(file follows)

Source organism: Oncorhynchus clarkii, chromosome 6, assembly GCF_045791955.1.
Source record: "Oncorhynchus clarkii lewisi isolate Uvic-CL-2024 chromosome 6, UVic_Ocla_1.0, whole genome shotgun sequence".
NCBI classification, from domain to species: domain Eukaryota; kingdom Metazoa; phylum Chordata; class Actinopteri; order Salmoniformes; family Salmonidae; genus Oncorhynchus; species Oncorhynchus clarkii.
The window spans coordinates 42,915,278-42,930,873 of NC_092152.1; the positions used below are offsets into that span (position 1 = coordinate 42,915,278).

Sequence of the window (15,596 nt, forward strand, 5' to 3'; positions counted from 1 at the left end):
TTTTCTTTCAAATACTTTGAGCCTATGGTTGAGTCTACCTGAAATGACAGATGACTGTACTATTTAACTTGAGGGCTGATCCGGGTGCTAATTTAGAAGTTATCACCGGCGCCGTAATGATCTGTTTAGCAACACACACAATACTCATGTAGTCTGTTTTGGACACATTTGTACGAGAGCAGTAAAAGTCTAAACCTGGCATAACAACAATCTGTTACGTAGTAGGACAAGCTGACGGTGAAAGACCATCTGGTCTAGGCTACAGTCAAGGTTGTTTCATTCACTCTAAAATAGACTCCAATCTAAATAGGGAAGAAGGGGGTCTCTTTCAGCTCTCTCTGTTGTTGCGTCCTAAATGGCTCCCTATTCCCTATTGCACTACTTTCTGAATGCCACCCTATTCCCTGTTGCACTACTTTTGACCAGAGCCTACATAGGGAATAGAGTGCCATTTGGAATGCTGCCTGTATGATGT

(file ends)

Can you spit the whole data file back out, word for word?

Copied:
Source organism: Oncorhynchus clarkii, chromosome 6, assembly GCF_045791955.1.
Source record: "Oncorhynchus clarkii lewisi isolate Uvic-CL-2024 chromosome 6, UVic_Ocla_1.0, whole genome shotgun sequence".
NCBI classification, from domain to species: domain Eukaryota; kingdom Metazoa; phylum Chordata; class Actinopteri; order Salmoniformes; family Salmonidae; genus Oncorhynchus; species Oncorhynchus clarkii.
The window spans coordinates 42,915,278-42,930,873 of NC_092152.1; the positions used below are offsets into that span (position 1 = coordinate 42,915,278).

Sequence of the window (15,596 nt, forward strand, 5' to 3'; positions counted from 1 at the left end):
TTTTCTTTCAAATACTTTGAGCCTATGGTTGAGTCTACCTGAAATGACAGATGACTGTACTATTTAACTTGAGGGCTGATCCGGGTGCTAATTTAGAAGTTATCACCGGCGCCGTAATGATCTGTTTAGCAACACACACAATACTCATGTAGTCTGTTTTGGACACATTTGTACGAGAGCAGTAAAAGTCTAAACCTGGCATAACAACAATCTGTTACGTAGTAGGACAAGCTGACGGTGAAAGACCATCTGGTCTAGGCTACAGTCAAGGTTGTTTCATTCACTCTAAAATAGACTCCAATCTAAATAGGGAAGAAGGGGGTCTCTTTCAGCTCTCTCTGTTGTTGCGTCCTAAATGGCTCCCTATTCCCTATTGCACTACTTTCTGAATGCCACCCTATTCCCTGTTGCACTACTTTTGACCAGAGCCTACATAGGGAATAGAGTGCCATTTGGAATGCTGCCTGTATGATGT